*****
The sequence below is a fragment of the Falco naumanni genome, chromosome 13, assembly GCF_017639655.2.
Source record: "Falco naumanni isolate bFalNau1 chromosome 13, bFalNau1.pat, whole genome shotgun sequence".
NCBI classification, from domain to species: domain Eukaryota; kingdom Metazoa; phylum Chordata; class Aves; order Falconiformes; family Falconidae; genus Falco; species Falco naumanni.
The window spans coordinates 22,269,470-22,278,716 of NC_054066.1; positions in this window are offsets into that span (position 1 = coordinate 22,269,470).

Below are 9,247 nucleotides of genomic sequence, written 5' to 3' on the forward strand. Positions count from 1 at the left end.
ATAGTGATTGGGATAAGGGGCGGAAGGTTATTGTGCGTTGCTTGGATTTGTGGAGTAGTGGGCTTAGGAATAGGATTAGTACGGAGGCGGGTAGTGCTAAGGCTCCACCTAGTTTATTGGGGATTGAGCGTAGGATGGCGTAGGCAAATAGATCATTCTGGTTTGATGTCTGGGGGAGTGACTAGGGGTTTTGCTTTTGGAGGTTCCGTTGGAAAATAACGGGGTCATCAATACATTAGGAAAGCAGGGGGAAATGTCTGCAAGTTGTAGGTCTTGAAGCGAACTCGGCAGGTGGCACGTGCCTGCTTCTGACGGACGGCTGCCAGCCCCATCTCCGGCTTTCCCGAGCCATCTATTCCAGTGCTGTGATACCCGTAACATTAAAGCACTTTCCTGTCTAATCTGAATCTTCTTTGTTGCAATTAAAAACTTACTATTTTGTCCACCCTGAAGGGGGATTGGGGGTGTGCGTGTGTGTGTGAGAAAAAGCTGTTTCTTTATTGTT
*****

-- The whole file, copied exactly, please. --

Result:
The sequence below is a fragment of the Falco naumanni genome, chromosome 13, assembly GCF_017639655.2.
Source record: "Falco naumanni isolate bFalNau1 chromosome 13, bFalNau1.pat, whole genome shotgun sequence".
NCBI classification, from domain to species: domain Eukaryota; kingdom Metazoa; phylum Chordata; class Aves; order Falconiformes; family Falconidae; genus Falco; species Falco naumanni.
The window spans coordinates 22,269,470-22,278,716 of NC_054066.1; positions in this window are offsets into that span (position 1 = coordinate 22,269,470).

Below are 9,247 nucleotides of genomic sequence, written 5' to 3' on the forward strand. Positions count from 1 at the left end.
ATAGTGATTGGGATAAGGGGCGGAAGGTTATTGTGCGTTGCTTGGATTTGTGGAGTAGTGGGCTTAGGAATAGGATTAGTACGGAGGCGGGTAGTGCTAAGGCTCCACCTAGTTTATTGGGGATTGAGCGTAGGATGGCGTAGGCAAATAGATCATTCTGGTTTGATGTCTGGGGGAGTGACTAGGGGTTTTGCTTTTGGAGGTTCCGTTGGAAAATAACGGGGTCATCAATACATTAGGAAAGCAGGGGGAAATGTCTGCAAGTTGTAGGTCTTGAAGCGAACTCGGCAGGTGGCACGTGCCTGCTTCTGACGGACGGCTGCCAGCCCCATCTCCGGCTTTCCCGAGCCATCTATTCCAGTGCTGTGATACCCGTAACATTAAAGCACTTTCCTGTCTAATCTGAATCTTCTTTGTTGCAATTAAAAACTTACTATTTTGTCCACCCTGAAGGGGGATTGGGGGTGTGCGTGTGTGTGTGAGAAAAAGCTGTTTCTTTATTGTT